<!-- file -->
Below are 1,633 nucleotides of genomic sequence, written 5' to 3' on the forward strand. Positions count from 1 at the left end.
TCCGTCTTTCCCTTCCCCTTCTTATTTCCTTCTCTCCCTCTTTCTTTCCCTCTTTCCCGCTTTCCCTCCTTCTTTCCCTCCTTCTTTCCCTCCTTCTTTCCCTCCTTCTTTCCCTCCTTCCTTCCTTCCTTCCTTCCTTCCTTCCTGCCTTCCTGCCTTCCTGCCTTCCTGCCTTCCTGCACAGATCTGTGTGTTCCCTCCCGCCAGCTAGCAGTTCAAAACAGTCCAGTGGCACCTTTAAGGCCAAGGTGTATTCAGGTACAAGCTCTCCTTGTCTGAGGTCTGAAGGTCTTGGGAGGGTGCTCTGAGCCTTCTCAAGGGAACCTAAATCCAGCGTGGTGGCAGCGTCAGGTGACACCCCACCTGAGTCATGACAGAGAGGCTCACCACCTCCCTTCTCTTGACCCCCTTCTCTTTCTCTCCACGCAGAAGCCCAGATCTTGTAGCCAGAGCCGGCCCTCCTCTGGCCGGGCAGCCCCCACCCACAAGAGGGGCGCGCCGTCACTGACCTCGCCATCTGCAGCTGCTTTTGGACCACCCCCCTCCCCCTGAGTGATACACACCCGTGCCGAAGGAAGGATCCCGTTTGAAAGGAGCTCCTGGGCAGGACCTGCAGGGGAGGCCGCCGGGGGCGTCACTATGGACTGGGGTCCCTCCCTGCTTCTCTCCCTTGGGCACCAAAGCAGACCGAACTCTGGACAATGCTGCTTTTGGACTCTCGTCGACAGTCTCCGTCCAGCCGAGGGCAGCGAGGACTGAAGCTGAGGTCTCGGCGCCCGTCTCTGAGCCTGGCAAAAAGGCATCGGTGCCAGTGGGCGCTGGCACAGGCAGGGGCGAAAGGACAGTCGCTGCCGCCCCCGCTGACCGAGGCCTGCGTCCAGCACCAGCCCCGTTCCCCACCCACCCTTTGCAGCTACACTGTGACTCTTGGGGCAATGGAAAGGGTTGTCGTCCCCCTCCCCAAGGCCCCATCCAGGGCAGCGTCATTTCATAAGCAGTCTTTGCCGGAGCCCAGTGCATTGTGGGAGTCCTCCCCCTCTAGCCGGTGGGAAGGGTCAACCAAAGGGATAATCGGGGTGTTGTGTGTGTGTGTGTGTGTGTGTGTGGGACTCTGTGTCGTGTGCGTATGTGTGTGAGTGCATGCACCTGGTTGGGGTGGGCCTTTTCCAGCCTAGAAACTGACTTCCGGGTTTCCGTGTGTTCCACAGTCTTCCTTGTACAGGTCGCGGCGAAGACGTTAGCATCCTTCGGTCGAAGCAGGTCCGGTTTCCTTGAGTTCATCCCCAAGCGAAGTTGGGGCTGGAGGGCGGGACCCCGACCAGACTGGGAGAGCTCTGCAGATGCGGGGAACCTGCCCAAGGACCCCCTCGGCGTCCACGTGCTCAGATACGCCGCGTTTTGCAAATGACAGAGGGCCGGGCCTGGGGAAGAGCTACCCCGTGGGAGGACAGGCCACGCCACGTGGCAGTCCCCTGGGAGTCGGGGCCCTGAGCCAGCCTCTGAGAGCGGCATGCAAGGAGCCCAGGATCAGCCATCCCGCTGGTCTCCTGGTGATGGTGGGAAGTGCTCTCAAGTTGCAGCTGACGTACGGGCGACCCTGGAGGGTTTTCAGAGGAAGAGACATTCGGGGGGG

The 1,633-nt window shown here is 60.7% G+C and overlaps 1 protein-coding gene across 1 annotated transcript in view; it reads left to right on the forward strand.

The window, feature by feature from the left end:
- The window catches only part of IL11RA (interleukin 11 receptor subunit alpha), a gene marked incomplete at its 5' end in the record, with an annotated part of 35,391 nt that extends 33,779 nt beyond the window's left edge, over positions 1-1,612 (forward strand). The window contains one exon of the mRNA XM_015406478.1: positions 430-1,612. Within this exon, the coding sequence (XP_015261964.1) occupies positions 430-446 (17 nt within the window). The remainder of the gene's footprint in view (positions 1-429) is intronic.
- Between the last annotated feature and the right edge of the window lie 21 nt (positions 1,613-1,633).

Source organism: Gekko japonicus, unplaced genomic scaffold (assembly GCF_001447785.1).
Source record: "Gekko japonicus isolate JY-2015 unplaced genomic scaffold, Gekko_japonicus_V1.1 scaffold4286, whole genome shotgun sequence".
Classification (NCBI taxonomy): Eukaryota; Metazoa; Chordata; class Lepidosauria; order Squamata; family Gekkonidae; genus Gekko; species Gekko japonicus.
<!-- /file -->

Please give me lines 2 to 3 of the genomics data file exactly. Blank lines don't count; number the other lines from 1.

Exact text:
TCCGTCTTTCCCTTCCCCTTCTTATTTCCTTCTCTCCCTCTTTCTTTCCCTCTTTCCCGCTTTCCCTCCTTCTTTCCCTCCTTCTTTCCCTCCTTCTTTCCCTCCTTCTTTCCCTCCTTCCTTCCTTCCTTCCTTCCTTCCTTCCTGCCTTCCTGCCTTCCTGCCTTCCTGCCTTCCTGCACAGATCTGTGTGTTCCCTCCCGCCAGCTAGCAGTTCAAAACAGTCCAGTGGCACCTTTAAGGCCAAGGTGTATTCAGGTACAAGCTCTCCTTGTCTGAGGTCTGAAGGTCTTGGGAGGGTGCTCTGAGCCTTCTCAAGGGAACCTAAATCCAGCGTGGTGGCAGCGTCAGGTGACACCCCACCTGAGTCATGACAGAGAGGCTCACCACCTCCCTTCTCTTGACCCCCTTCTCTTTCTCTCCACGCAGAAGCCCAGATCTTGTAGCCAGAGCCGGCCCTCCTCTGGCCGGGCAGCCCCCACCCACAAGAGGGGCGCGCCGTCACTGACCTCGCCATCTGCAGCTGCTTTTGGACCACCCCCCTCCCCCTGAGTGATACACACCCGTGCCGAAGGAAGGATCCCGTTTGAAAGGAGCTCCTGGGCAGGACCTGCAGGGGAGGCCGCCGGGGGCGTCACTATGGACTGGGGTCCCTCCCTGCTTCTCTCCCTTGGGCACCAAAGCAGACCGAACTCTGGACAATGCTGCTTTTGGACTCTCGTCGACAGTCTCCGTCCAGCCGAGGGCAGCGAGGACTGAAGCTGAGGTCTCGGCGCCCGTCTCTGAGCCTGGCAAAAAGGCATCGGTGCCAGTGGGCGCTGGCACAGGCAGGGGCGAAAGGACAGTCGCTGCCGCCCCCGCTGACCGAGGCCTGCGTCCAGCACCAGCCCCGTTCCCCACCCACCCTTTGCAGCTACACTGTGACTCTTGGGGCAATGGAAAGGGTTGTCGTCCCCCTCCCCAAGGCCCCATCCAGGGCAGCGTCATTTCATAAGCAGTCTTTGCCGGAGCCCAGTGCATTGTGGGAGTCCTCCCCCTCTAGCCGGTGGGAAGGGTCAACCAAAGGGATAATCGGGGTGTTGTGTGTGTGTGTGTGTGTGTGTGTGGGACTCTGTGTCGTGTGCGTATGTGTGTGAGTGCATGCACCTGGTTGGGGTGGGCCTTTTCCAGCCTAGAAACTGACTTCCGGGTTTCCGTGTGTTCCACAGTCTTCCTTGTACAGGTCGCGGCGAAGACGTTAGCATCCTTCGGTCGAAGCAGGTCCGGTTTCCTTGAGTTCATCCCCAAGCGAAGTTGGGGCTGGAGGGCGGGACCCCGACCAGACTGGGAGAGCTCTGCAGATGCGGGGAACCTGCCCAAGGACCCCCTCGGCGTCCACGTGCTCAGATACGCCGCGTTTTGCAAATGACAGAGGGCCGGGCCTGGGGAAGAGCTACCCCGTGGGAGGACAGGCCACGCCACGTGGCAGTCCCCTGGGAGTCGGGGCCCTGAGCCAGCCTCTGAGAGCGGCATGCAAGGAGCCCAGGATCAGCCATCCCGCTGGTCTCCTGGTGATGGTGGGAAGTGCTCTCAAGTTGCAGCTGACGTACGGGCGACCCTGGAGGGTTTTCAGAGGAAGAGACATTCGGGGGGG

The 1,633-nt window shown here is 60.7% G+C and overlaps 1 protein-coding gene across 1 annotated transcript in view; it reads left to right on the forward strand.